When I was in Willa Cather’s hometown in June, I picked up a volume of her Collected Stories at the Cather bookstore and I’ve been dipping into them from time to time. They’re all beautifully written and fun to read. It’s cool to see how the themes Willa was attracted to evolved or remained the same throughout her working life.
Throughout her career, Willa was always interested in the doings of the rich and socially connected. By 1905, the kid from Red Cloud must have been pretty thrilled to find herself in New York City in a big shot job editing a magazine and associating with women wearing expensive flowered hats, pearls and carrying parasols. And she must have figured stories about people like that were her main chance to hit the big time.
Back then, people pored over the Society section of the newspaper like they read People Magazine today. And Willa must have seen enough glimpses of that world by 1905 to write about it with some semblance of authenticity. The first story in the collection, “Flavia and Her Artists”, skewers a society grande dame’s attempts to round up every hot artist, musician and novelist in town and bring them out to her country estate on the Hudson for a summerlong house party. Bette Midler at 35 would have been perfect in the role.
But I once read into the books of that turn of the twentieth century era, Henry James and Edith Wharton and those guys up through F. Scott Fitzgerald – and the big house party at the estate on the Hudson or Long Island Sound is familiar territory. I kept getting that “I’ve been here before” feeling.
But the best of the early stories, “Paul’s Case”, tells with compassion the story of an eighteen year old kid from Pittsburgh, a nobody from the street of nobodies, who wants so badly to be part of the Good Life, the elegant life, the well-tailored life, that he steals the company payroll and boards a train for New York to check in at the Waldorf Astoria. He’s the most annoying kid in the world. He refuses to lift one tapered baby finger to help himself and we expect he’ll blow his brains out before he’ll let them take away even his silver scarf-pin. But the good news is that Willa has stopped obsessing on the glitterati. She’s using the same milieu to create a far more pungent storyline.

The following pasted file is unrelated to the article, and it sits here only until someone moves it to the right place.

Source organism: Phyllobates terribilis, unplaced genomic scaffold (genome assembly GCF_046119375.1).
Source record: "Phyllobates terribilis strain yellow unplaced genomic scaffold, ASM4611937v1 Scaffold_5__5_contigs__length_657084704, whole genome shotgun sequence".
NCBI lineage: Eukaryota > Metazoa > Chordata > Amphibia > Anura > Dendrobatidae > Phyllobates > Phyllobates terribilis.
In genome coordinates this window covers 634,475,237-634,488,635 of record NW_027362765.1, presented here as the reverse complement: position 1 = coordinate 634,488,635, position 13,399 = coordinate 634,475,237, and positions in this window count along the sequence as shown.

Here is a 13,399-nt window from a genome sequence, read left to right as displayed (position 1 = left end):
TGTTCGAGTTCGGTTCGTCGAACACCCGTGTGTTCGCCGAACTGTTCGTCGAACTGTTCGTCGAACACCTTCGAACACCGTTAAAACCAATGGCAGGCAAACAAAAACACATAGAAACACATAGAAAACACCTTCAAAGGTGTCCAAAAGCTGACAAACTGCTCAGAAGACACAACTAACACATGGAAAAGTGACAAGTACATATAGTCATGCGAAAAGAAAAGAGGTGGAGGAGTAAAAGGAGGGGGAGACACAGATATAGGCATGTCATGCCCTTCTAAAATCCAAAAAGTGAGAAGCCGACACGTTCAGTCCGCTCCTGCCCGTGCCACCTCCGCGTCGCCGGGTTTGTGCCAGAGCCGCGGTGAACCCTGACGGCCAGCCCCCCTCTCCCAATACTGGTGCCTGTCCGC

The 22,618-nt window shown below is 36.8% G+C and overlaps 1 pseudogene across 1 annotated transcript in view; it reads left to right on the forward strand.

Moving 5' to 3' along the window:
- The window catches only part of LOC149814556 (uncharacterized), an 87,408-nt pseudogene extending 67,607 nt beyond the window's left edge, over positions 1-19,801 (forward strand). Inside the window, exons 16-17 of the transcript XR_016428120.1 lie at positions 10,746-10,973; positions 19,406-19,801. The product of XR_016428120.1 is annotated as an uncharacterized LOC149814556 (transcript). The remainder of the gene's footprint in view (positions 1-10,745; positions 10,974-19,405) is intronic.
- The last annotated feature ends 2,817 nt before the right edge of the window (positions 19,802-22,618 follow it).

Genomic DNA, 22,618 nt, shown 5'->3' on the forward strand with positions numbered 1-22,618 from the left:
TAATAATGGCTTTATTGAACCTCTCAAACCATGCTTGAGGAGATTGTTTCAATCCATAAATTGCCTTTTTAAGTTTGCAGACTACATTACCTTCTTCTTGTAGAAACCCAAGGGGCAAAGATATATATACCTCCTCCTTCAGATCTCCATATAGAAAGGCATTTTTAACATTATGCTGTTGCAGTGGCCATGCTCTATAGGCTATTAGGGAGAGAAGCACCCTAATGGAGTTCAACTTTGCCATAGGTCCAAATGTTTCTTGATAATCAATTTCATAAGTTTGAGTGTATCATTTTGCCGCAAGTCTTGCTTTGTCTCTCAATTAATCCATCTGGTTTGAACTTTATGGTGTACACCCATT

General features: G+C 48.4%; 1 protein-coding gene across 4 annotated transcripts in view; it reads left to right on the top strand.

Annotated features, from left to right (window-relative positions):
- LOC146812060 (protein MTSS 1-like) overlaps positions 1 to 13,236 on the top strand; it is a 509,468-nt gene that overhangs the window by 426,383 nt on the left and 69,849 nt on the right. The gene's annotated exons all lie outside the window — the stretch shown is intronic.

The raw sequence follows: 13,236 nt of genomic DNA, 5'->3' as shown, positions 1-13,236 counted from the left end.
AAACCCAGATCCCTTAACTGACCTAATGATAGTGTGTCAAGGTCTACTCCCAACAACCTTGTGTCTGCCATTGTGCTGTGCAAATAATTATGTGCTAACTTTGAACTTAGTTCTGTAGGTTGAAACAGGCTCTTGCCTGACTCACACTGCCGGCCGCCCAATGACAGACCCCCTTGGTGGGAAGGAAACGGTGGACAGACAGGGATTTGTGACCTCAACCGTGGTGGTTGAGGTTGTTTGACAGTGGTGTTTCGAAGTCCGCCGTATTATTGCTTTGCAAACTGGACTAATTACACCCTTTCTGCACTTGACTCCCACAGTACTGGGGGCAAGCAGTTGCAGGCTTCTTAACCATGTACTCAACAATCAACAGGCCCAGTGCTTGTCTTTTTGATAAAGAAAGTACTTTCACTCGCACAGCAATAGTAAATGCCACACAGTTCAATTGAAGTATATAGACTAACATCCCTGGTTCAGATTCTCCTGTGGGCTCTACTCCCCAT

As Willa gets older, her stories begin to glow. She’s mastered her style to where it’s no longer there. Her writing feels inevitable; it’s perfectly transparent. You look into the story as into a clear brook. And most important, and why I keep going back to her, she’s on the same expedition I’m on. She’s seeking the perfect country. That place that is more real than poor reality. The bright place.
Here’s a bit from one of her later stories, “Two Friends”. In this scene, a little girl is sitting on the curb at 10 o’clock at night in a small Kansas town circa 1888. Her parents’ don’t mind that she’s out so late because the town’s safe. The little girl is listening to the two richest guys in town chat as they hang out on the sidewalk, outside the general store. They’re waiting for a rare “transit of Venus” to take place (and now any of you astronomically inclined readers can determine the exact date the story takes place), and just generally flashing their diamonds like they do every summer night. Here’s Willa’s description of the road they’re sitting by…
“The road, just in front of the sidewalk where I sat and played
jacks, would be ankle-deep in dust, and seemed to drink up the
moonlight like folds of velvet. It drank up sound, too; muffled
the wagon-wheels and hoof-beats; lay soft and meek like the last
residuum of material things,–the soft bottom resting-place.
Nothing in the world, not snow mountains or blue seas, is so
beautiful in moonlight as the soft, dry summer roads in a farming
country, roads where the white dust falls back from the slow wagon-wheel.”
Maybe you’re thinking “what’s that pig on about now?” That’s cool, but to me these are the words of someone who’s spent a lifetime trying to reduce all experience to words. To use them to point to the magic place, the place I’m aiming for, the place that is more real than poor stoopid reality.
I can’t quite get my own words to wrap around this idea. It’s like you’re reading a book, and the book is the wardrobe that leads to Narnia. You’re looking at some words, and suddenly you’re transported to somewhere perfect, for one instant.
One instant? OK – I’ll take it!
Photo from The Willa Cather Archive
Labels: Willa Cather